The Christmas special has been a staple of British television since the early post-war days, with a catalogue of tinsel-clad Alf Garnett’s and Tony Hancock’s, but it took Doctor Who decades before the first full-fledged Christmas special (David Tennant’s first episode, The Christmas Invasion, in 2005.) There’s a lot of problems with the Christmas special; they’re often shot in the spring/summer so you have actors clearly struggling to sell winter with the sunlight and warmth beating down on them, as well as trying to make a programme that’s accessible to everyone bloated and pissed from eating and drinking too much. 2016’s special, The Return of Doctor Mysterio, due to be broadcast on Christmas Day as one of BBC One’s crown jewels of Christmas programming offers much, but how do the other specials fare in hindsight?
That first special holds up remarkably well. The Christmas Invasion is as traditional a post-regeneration episode as any from the classic series as it softly introduces the concept of regeneration to a new audience. Writer Russell T. Davies creates a simple jumping on point for everyone, and with this sets a template of the Christmas special as being a tad panto, which with a few exceptions, has been the norm every since.
In fact the, Davies era is marked by a run of big, boisterous, populist specials from The Runaway Bride co-starring Catherine Tate (a fairly patchy episode but enjoyable fluff), through to the pretty poor Voyage of the Damned co-starring Kylie Minogue (in which Davies once again draws upon 2000 AD for inspiration after having drawn upon the comic previously) and the wonderfully fun The Next Doctor co-starring David Morrissey which teased Tennant’s then undisclosed forthcoming regeneration in the programme. Even the final Tennant episodes (The End of Time) are romps where Davies overindulges himself like a glutton starting on their second turkey dinner of the day, but it manages to succeed as a send-off for David Tennant, as well as a huge Christmas blow-out.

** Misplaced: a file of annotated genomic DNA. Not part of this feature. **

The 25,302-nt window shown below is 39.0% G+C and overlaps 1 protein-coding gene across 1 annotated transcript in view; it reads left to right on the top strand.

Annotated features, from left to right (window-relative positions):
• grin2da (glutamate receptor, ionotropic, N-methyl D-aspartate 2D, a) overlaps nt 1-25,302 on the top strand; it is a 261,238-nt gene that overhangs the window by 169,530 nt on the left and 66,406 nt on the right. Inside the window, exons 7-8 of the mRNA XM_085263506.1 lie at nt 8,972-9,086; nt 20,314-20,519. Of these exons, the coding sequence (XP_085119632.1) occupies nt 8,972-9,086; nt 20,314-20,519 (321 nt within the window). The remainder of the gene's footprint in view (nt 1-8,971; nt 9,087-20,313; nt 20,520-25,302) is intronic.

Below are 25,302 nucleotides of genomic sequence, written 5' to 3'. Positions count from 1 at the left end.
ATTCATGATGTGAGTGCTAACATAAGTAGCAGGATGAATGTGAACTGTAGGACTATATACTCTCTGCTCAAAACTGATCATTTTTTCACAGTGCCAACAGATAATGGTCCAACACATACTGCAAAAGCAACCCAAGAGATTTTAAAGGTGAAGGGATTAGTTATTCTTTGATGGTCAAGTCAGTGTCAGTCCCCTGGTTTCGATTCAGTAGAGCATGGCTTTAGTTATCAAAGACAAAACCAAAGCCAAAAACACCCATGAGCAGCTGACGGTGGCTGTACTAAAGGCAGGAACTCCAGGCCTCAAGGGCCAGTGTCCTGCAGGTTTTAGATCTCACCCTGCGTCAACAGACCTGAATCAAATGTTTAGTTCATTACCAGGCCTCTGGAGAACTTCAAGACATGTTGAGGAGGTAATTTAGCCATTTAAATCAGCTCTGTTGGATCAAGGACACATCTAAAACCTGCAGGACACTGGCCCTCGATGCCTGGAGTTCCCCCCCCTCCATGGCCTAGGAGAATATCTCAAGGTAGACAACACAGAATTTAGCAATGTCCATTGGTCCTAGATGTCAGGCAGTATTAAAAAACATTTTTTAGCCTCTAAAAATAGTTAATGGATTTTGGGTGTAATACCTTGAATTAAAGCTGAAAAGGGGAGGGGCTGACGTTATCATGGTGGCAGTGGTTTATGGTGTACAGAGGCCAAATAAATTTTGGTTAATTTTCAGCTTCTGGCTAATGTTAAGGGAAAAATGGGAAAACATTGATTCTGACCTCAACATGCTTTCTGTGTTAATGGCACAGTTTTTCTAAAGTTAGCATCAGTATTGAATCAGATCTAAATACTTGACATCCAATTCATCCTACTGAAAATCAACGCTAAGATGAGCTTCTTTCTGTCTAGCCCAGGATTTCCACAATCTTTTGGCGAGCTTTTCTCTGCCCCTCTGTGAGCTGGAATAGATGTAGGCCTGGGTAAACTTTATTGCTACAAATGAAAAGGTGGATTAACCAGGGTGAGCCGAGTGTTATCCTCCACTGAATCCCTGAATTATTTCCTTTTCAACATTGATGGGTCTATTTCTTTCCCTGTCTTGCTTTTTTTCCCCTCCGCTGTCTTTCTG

That instant accessibility that Davies installed in the specials seems to carry of with Stephen Moffat’s first special, A Christmas Carol, which is the best of all the specials so far. It’s sweet, charming, tragic and uplifting all at the same time. It really is a fantastic episode that highlights how good Matt Smith as the Doctor, and also serves as reminder as to how poorly served in scripts Smith’s Doctor was. The following years special, The Doctor, the Widow and the Wardrobe, is a nadir of the specials. It’s a mix of bad writing, bad plotting, poor casting, and a second or third draft script being passed off as the finished article. 2012’s The Snowmen is an improvement but by now the Christmassy accessibility of the Davies era has been replaced with the labyrinthine plot twists of the Moffat era which meant if your nan sat down to watch it full of gin, then she’d be a tad confused as to what’s going on.
The Time of the Doctor brings this to an end. It features Smith’s regeneration into Peter Capaldi but it also ties up years of dangling plotlines, sometimes in throwaway sentences which can be missed if you’re adding Olympic amounts of brandy to your Christmas pudding which can make the attention span a tad all over the place. 2014’s Last Christmas is an attempt to make a one-off special but ends up fighting with Voyage of the Damned for the wooden spoon.
The Husbands of River Song manages to nearly capture the best of the Christmas specials as well as wrapping up old plotlines to keep the hardcore fan happy. It isn’t perfect, but as an hour on Christmas Day evening when six pints, a Christmas lunch and your nan’s homemade gin is percolating in your guts, it does the job.
Over the years, the Doctor Who Christmas has seen amazing highs, and terrible lows, as people across the nation sit down bloated on turkey and wine to see what the Doctor does this year. 2016 brings the superhero into the Doctor Who universe. It could be amazing, but we’ll see if it meets the six pint test soon enough.